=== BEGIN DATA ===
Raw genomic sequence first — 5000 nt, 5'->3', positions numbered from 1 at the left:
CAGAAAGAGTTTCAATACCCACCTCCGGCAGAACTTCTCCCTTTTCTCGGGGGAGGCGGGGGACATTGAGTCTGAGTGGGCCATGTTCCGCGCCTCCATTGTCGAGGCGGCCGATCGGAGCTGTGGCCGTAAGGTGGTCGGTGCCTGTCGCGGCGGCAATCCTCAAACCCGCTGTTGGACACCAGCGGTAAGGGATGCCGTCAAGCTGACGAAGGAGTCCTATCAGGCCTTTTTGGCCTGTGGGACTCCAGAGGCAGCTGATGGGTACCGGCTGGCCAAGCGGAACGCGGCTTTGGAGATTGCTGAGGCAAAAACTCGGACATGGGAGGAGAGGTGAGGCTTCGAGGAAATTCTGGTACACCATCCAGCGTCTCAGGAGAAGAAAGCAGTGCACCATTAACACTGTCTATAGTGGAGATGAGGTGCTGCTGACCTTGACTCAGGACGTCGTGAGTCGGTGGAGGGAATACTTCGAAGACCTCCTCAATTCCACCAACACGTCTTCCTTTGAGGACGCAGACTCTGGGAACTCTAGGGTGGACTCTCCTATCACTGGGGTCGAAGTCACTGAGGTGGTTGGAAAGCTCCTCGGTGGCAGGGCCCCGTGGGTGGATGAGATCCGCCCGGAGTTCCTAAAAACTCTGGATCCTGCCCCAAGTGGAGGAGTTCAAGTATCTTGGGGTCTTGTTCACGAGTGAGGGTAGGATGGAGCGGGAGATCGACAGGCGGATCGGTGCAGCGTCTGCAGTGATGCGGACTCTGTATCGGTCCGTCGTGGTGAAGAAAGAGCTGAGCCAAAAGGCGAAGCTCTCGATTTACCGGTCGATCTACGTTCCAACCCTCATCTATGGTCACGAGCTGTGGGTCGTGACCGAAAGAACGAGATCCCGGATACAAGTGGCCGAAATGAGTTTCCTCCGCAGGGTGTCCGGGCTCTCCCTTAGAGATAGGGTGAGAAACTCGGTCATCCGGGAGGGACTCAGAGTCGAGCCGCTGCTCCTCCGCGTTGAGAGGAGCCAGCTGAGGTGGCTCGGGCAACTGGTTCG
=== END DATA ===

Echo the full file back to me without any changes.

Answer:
Raw genomic sequence first — 5000 nt, 5'->3', positions numbered from 1 at the left:
CAGAAAGAGTTTCAATACCCACCTCCGGCAGAACTTCTCCCTTTTCTCGGGGGAGGCGGGGGACATTGAGTCTGAGTGGGCCATGTTCCGCGCCTCCATTGTCGAGGCGGCCGATCGGAGCTGTGGCCGTAAGGTGGTCGGTGCCTGTCGCGGCGGCAATCCTCAAACCCGCTGTTGGACACCAGCGGTAAGGGATGCCGTCAAGCTGACGAAGGAGTCCTATCAGGCCTTTTTGGCCTGTGGGACTCCAGAGGCAGCTGATGGGTACCGGCTGGCCAAGCGGAACGCGGCTTTGGAGATTGCTGAGGCAAAAACTCGGACATGGGAGGAGAGGTGAGGCTTCGAGGAAATTCTGGTACACCATCCAGCGTCTCAGGAGAAGAAAGCAGTGCACCATTAACACTGTCTATAGTGGAGATGAGGTGCTGCTGACCTTGACTCAGGACGTCGTGAGTCGGTGGAGGGAATACTTCGAAGACCTCCTCAATTCCACCAACACGTCTTCCTTTGAGGACGCAGACTCTGGGAACTCTAGGGTGGACTCTCCTATCACTGGGGTCGAAGTCACTGAGGTGGTTGGAAAGCTCCTCGGTGGCAGGGCCCCGTGGGTGGATGAGATCCGCCCGGAGTTCCTAAAAACTCTGGATCCTGCCCCAAGTGGAGGAGTTCAAGTATCTTGGGGTCTTGTTCACGAGTGAGGGTAGGATGGAGCGGGAGATCGACAGGCGGATCGGTGCAGCGTCTGCAGTGATGCGGACTCTGTATCGGTCCGTCGTGGTGAAGAAAGAGCTGAGCCAAAAGGCGAAGCTCTCGATTTACCGGTCGATCTACGTTCCAACCCTCATCTATGGTCACGAGCTGTGGGTCGTGACCGAAAGAACGAGATCCCGGATACAAGTGGCCGAAATGAGTTTCCTCCGCAGGGTGTCCGGGCTCTCCCTTAGAGATAGGGTGAGAAACTCGGTCATCCGGGAGGGACTCAGAGTCGAGCCGCTGCTCCTCCGCGTTGAGAGGAGCCAGCTGAGGTGGCTCGGGCAACTGGTTCG